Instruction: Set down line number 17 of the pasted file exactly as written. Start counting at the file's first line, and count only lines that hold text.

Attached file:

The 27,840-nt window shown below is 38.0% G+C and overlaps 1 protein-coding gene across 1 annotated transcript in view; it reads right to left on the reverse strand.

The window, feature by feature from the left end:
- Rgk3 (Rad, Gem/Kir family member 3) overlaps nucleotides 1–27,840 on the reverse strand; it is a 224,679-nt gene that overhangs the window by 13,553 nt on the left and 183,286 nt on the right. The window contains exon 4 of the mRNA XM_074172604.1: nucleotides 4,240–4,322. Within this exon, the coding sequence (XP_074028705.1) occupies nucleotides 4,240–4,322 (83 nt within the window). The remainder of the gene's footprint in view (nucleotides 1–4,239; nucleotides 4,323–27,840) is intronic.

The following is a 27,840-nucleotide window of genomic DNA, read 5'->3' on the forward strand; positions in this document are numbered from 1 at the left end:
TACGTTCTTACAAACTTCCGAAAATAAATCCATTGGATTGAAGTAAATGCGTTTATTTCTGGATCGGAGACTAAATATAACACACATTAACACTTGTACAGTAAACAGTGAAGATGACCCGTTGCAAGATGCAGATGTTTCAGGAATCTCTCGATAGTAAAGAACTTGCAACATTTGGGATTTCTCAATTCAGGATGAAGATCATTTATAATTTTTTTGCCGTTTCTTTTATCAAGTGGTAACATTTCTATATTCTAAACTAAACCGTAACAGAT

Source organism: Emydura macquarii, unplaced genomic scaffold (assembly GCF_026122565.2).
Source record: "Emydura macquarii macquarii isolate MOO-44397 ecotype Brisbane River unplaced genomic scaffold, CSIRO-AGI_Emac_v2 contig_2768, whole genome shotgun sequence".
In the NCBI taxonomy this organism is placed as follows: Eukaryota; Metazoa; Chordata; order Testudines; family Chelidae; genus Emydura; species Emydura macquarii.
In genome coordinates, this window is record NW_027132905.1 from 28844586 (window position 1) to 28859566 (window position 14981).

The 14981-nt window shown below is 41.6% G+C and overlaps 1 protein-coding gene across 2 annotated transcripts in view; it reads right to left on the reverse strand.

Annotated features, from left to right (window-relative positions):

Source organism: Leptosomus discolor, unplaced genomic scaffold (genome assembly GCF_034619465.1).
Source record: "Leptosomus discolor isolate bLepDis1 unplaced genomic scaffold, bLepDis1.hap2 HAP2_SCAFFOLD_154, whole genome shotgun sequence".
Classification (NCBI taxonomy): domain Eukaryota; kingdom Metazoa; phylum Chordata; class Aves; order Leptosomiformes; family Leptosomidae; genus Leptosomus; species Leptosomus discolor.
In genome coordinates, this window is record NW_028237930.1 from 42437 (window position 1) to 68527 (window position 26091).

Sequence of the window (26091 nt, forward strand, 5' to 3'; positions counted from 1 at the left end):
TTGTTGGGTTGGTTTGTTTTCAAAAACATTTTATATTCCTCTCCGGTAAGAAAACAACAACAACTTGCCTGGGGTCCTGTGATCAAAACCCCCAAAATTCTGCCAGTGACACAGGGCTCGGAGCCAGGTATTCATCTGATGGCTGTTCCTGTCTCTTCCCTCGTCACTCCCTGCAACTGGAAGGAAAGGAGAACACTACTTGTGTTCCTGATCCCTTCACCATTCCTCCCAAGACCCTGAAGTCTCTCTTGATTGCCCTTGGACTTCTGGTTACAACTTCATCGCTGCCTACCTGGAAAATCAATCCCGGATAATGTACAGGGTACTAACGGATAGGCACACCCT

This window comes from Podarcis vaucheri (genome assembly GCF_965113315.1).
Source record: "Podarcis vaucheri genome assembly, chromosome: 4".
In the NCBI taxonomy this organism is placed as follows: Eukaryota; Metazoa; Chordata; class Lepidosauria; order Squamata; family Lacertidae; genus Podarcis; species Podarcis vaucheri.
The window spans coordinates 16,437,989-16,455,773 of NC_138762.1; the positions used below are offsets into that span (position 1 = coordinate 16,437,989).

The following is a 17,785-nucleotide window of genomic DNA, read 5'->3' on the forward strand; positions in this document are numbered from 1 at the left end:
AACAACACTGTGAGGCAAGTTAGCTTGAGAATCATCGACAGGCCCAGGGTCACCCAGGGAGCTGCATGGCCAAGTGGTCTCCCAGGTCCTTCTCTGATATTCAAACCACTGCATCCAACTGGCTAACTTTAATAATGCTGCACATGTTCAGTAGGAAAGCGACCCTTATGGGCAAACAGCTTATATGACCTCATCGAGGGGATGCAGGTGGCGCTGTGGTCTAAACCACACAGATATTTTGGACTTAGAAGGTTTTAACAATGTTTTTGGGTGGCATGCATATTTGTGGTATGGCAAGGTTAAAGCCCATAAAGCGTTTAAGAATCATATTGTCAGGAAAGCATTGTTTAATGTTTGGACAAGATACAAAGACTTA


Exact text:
TTGTTGGGTTGGTTTGTTTTCAAAAACATTTTATATTCCTCTCCGGTAAGAAAACAACAACAACTTGCCTGGGGTCCTGTGATCAAAACCCCCAAAATTCTGCCAGTGACACAGGGCTCGGAGCCAGGTATTCATCTGATGGCTGTTCCTGTCTCTTCCCTCGTCACTCCCTGCAACTGGAAGGAAAGGAGAACACTACTTGTGTTCCTGATCCCTTCACCATTCCTCCCAAGACCCTGAAGTCTCTCTTGATTGCCCTTGGACTTCTGGTTACAACTTCATCGCTGCCTACCTGGAAAATCAATCCCGGATAATGTACAGGGTACTAACGGATAGGCACACCCT